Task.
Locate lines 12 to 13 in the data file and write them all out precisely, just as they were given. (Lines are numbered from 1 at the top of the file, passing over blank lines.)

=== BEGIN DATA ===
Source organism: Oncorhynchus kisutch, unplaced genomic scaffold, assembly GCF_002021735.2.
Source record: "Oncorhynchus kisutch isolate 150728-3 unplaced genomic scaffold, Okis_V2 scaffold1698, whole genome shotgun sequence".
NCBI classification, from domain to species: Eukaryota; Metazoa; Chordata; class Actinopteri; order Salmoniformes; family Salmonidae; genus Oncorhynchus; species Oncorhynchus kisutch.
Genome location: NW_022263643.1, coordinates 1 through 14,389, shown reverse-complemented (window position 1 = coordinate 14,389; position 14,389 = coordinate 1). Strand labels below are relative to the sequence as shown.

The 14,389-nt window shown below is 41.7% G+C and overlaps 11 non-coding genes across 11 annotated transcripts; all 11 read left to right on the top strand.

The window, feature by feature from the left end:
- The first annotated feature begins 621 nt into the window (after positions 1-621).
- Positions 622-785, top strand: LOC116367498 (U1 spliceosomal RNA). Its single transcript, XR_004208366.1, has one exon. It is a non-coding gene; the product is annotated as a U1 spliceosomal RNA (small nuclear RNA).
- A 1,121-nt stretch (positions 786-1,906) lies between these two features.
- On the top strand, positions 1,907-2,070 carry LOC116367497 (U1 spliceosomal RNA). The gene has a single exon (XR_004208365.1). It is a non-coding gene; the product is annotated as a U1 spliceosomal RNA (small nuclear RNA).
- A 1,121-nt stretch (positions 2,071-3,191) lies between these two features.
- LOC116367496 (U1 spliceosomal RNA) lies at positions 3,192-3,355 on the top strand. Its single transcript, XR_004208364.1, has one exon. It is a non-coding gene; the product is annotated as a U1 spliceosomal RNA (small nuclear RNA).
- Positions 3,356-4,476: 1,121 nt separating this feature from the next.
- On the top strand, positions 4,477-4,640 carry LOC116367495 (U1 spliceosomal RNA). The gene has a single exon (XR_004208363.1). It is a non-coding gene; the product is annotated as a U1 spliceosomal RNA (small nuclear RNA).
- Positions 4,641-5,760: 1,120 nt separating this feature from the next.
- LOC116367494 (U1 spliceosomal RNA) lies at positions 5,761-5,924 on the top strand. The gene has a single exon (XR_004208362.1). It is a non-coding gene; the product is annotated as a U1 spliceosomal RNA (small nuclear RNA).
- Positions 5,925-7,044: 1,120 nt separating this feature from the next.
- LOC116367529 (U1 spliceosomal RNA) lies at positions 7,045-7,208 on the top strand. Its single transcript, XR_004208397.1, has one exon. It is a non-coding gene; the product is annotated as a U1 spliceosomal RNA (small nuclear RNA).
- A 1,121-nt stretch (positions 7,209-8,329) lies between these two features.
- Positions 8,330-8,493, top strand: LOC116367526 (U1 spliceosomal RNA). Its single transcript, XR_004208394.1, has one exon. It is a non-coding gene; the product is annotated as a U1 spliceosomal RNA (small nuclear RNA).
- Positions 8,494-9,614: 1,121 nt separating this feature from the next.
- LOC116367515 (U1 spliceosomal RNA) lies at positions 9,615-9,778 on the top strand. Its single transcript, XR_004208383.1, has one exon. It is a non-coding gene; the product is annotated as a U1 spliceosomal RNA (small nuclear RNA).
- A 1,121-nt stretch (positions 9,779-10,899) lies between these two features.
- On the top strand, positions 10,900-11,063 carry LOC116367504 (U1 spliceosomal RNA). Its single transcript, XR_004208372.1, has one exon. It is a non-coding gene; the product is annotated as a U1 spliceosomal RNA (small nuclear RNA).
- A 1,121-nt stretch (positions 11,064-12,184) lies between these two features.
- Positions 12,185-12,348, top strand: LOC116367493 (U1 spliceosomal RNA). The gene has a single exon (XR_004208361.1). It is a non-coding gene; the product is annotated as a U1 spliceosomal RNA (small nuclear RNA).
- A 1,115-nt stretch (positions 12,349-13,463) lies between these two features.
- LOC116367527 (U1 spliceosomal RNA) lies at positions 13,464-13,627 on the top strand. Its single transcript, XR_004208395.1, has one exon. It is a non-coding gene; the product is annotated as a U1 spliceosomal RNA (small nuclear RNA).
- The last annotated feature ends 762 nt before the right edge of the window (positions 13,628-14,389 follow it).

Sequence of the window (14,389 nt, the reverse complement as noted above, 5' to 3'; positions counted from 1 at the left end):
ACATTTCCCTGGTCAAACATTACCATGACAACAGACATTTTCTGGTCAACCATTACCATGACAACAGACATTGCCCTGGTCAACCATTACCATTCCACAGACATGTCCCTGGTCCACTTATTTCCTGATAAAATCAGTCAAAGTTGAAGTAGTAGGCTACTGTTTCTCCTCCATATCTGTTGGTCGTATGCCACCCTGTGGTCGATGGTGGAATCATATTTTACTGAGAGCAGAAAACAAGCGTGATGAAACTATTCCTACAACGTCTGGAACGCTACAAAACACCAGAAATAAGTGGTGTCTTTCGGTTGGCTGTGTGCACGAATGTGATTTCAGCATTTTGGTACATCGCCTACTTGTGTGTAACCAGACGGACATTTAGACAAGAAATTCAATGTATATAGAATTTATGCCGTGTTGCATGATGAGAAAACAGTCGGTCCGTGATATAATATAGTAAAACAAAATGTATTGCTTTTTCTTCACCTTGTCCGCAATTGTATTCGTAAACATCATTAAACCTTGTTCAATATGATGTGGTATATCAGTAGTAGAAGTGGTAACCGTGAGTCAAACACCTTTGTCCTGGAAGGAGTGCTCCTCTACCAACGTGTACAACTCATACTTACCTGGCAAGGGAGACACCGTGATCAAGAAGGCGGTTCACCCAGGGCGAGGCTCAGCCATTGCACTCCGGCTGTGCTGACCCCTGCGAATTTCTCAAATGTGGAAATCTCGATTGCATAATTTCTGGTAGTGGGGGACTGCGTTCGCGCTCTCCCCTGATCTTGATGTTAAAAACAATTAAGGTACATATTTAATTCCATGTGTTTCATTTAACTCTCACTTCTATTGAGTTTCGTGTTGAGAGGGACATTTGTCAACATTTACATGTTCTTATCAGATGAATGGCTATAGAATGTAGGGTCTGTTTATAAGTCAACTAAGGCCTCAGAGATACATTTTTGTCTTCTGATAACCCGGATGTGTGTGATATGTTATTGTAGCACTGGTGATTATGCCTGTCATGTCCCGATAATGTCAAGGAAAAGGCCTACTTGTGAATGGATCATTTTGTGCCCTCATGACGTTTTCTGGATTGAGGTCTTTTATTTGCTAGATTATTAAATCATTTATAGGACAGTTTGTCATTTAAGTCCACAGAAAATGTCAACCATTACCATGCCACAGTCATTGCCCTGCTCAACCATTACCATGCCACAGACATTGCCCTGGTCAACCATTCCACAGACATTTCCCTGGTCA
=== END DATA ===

- LOC116367496 (U1 spliceosomal RNA) lies at positions 3,192-3,355 on the top strand. Its single transcript, XR_004208364.1, has one exon. It is a non-coding gene; the product is annotated as a U1 spliceosomal RNA (small nuclear RNA).
- Positions 3,356-4,476: 1,121 nt separating this feature from the next.